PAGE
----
great post gives me some excellent ideas for next season
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« Reply #11 on: December 07, 2008, 03:13:13 PM »

I've been building with plastic signs for a while (for outside bodies as well) and not all signs are created equal.  For dividers I like the kind that have the cells running vertically.  Why?  use one for a while and then repeat the measurements.  If you cut carefully things will be fine.  If you use horizontal cels in a divider and don't trim carefully along the edges, you'll wind up with a partial cell.  Ok, so far, so good, right?  Fast forward a few months - those edges will fold down and your divider will be less tall than it was.  For standard height cells it's no big deal so long as only one edge is like that.

If you cut the sign using one with veritical cells (that's all the ones on wire H stands) they will not collapse downward.

Horizontal cells make much better side walls for nucs and cut right form a nice flap/lid.

Political Sign Nucs

Frankenhive sans skin

Now with signs added.
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« Reply #12 on: December 07, 2008, 07:31:58 PM »

It is definitely a give and take when using coroplast.  The problem I have had with vertical cell dividers is that unless you put a dado in the floor, they will warp to one side and in some cases touch the adjacent frame and cut off access to the bees. If you do go with dados, you can forget about easily removing the dividers once the bee propolize them. Sad  With horizontal cell dividers the dado is not needed to prevent warping.  I get around the half cell cuts by extending the divider past the tops (individual tops for each nuc).

Even though there are pitfalls with the coroplast that need to be designed around,  the price is right  Wink
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« Reply #13 on: December 08, 2008, 03:28:29 AM »

I have seen this thread pop up to the top of the list several times and I have wanted to jump in and post this link (but I was unable to find it), well finally, here it is: http://www.wiltshirebeekeepers.org.uk/Downloads/BeeLines%20April%202007.pdf
scroll down to page 7, you will see some pretty cool combined tbh mating nucs.  now these I would certainly call a mating manor!

robo- q's if I may: how do you like the ply inner covers as opposed to other options- how easy is it to inspect a "middle" colony?  very good idea it seems I tried using various "cloth"/ grain bag type inner covers stapled to dividers and didn't like result.  with this setup do you consider telescoping tops necessary or could a slightly larger (say 2" overhang) ply top, weighed down work?  is your (outer) top made of the luan ? or do you have bottoms on the boxes? can't see anywhere else it is used in your design.


what is it that makes one coroplast better than another? do you have a favorite? grin
(ie can't horizontal be turned 90 degrees to become "vertical coroplast"

thank you
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« Reply #14 on: December 08, 2008, 09:55:23 AM »

I have seen this thread pop up to the top of the list several times and I have wanted to jump in and post this link (but I was unable to find it), well finally, here it is: http://www.wiltshirebeekeepers.org.uk/Downloads/BeeLines%20April%202007.pdf
scroll down to page 7, you will see some pretty cool combined tbh mating nucs.  now these I would certainly call a mating manor!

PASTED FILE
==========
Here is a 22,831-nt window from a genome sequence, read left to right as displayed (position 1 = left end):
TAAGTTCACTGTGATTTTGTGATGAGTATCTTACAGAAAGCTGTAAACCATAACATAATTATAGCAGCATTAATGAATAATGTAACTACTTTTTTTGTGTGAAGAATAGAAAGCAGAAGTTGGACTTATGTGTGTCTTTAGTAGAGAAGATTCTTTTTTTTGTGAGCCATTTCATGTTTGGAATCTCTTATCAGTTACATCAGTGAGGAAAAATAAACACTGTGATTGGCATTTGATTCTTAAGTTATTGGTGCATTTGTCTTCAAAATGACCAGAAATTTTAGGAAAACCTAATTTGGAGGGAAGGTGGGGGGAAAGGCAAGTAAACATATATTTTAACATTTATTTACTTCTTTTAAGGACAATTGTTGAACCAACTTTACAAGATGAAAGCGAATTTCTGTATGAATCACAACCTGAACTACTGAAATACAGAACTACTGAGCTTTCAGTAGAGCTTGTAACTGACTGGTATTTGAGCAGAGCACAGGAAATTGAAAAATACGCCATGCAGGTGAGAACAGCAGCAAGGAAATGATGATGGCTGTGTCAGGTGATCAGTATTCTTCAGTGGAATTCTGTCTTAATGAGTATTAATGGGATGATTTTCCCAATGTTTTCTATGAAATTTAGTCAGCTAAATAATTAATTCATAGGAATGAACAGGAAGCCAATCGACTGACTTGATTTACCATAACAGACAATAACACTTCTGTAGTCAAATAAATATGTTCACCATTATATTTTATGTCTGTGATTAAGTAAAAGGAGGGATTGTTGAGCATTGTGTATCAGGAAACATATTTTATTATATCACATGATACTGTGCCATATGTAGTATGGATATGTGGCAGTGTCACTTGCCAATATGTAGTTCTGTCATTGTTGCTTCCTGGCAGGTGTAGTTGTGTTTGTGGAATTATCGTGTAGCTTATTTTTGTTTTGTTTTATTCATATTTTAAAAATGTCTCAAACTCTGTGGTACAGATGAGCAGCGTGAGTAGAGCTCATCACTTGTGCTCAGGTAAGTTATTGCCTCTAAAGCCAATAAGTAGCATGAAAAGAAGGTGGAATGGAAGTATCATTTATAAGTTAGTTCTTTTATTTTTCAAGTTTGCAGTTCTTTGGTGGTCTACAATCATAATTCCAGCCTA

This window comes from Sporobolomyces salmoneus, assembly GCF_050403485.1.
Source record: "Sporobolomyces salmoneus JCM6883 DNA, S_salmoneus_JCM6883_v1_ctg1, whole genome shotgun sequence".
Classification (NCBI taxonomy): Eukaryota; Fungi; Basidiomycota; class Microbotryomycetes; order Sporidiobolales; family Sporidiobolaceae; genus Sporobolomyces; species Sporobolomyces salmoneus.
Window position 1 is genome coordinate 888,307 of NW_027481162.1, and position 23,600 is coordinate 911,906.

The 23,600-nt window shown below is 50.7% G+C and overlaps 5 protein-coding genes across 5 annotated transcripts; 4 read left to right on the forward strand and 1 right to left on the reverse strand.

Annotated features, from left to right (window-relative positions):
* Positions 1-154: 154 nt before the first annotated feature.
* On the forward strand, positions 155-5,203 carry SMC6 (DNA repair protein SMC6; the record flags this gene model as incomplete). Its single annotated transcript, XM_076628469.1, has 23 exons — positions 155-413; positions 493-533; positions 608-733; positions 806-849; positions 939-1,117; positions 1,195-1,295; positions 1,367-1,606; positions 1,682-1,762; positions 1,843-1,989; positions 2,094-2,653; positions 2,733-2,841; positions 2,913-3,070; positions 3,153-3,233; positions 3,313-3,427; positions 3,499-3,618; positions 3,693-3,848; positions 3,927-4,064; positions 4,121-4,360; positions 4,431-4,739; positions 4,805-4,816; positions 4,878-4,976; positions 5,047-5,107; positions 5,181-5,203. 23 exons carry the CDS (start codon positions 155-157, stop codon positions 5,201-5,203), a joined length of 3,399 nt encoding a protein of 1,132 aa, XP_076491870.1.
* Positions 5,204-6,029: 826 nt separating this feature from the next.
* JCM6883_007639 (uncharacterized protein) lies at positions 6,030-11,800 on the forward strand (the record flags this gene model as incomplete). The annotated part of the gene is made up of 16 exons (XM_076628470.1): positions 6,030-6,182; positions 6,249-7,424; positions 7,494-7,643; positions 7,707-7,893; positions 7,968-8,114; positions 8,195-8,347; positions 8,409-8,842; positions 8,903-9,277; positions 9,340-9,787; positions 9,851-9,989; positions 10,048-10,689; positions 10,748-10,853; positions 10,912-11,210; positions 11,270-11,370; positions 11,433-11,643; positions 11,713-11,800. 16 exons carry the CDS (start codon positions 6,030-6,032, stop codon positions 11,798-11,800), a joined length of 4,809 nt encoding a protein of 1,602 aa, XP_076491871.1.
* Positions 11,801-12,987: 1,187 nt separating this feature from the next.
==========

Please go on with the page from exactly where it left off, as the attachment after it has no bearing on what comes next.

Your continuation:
Very interesting.  Looks a bit complicated with all those internal hoses and such.  Looks like something from outer space with all those cans and soda bottles on it.
I did learn something though - use of Carniolan bees which are well known for their ability for precise orientation.  So I guess they are only good for rearing Carniolans huh


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how do you like the ply inner covers as opposed to other options- how easy is it to inspect a "middle" colony?  very good idea it seems I tried using various "cloth"/ grain bag type inner covers stapled to dividers and didn't like result. 

I like them a lot,  They are rigid enough that they don't sag or warp. The middle ones easily pry up with the hive tool and all the propolis sticks to the wood and not the coroplast,  so once off, a quick scrap and they can go back on.  I tried coroplast covers, but they tend to warp and don't seal well with the outer cover removed,  so you get bees escaping from previous inspected units while your going through the adjacent units.   I used 3/4" ply scraps from building the boxes, thinner stuff would work equally as well.

Quote
with this setup do you consider telescoping tops necessary or could a slightly larger (say 2" overhang) ply top, weighed down work?

Telescoping cover are by no means necessary.  I've used sheets of coroplast with a overhang with to problem.
Quote
  is your (outer) top made of the luan ? or do you have bottoms on the boxes? can't see anywhere else it is used in your design.

Yes the top covers and bottoms are Luan.   

Quote
what is it that makes one coroplast better than another? do you have a favorite? grin

It all seems to be pretty much the same around here.  The FREE ones are my favorite Wink  Especially the ones that only have printing on one side Wink
Quote
(ie can't horizontal be turned 90 degrees to become "vertical coroplast"

Yes, but you must turn it BEFORE cutting it to size tongue  (unless you are cutting squares,  but that doesn't seem to happen with Langstroth hives)
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« Reply #15 on: December 17, 2008, 10:12:22 PM »

Rob

I just picked up 4 of those a couple months back.  One was slightly used and the rest pretty clean.  Almost the same exact design.  I took a hole saw to the lids on each section to place a pint feeder jar.

I'll take a picture sometime soon.
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« Reply #16 on: January 31, 2011, 02:07:05 PM »

how tall did you make them Robo?
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Robo
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« Reply #17 on: January 31, 2011, 02:36:05 PM »

how tall did you make them Robo?

10-1/8"
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« Reply #18 on: January 31, 2011, 06:34:22 PM »

did you use 3/4" for the bottom as well?
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Robo
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« Reply #19 on: February 01, 2011, 10:22:49 AM »

Complete plans can be found here -> http://robo.bushkillfarms.com/beekeeping/downloads/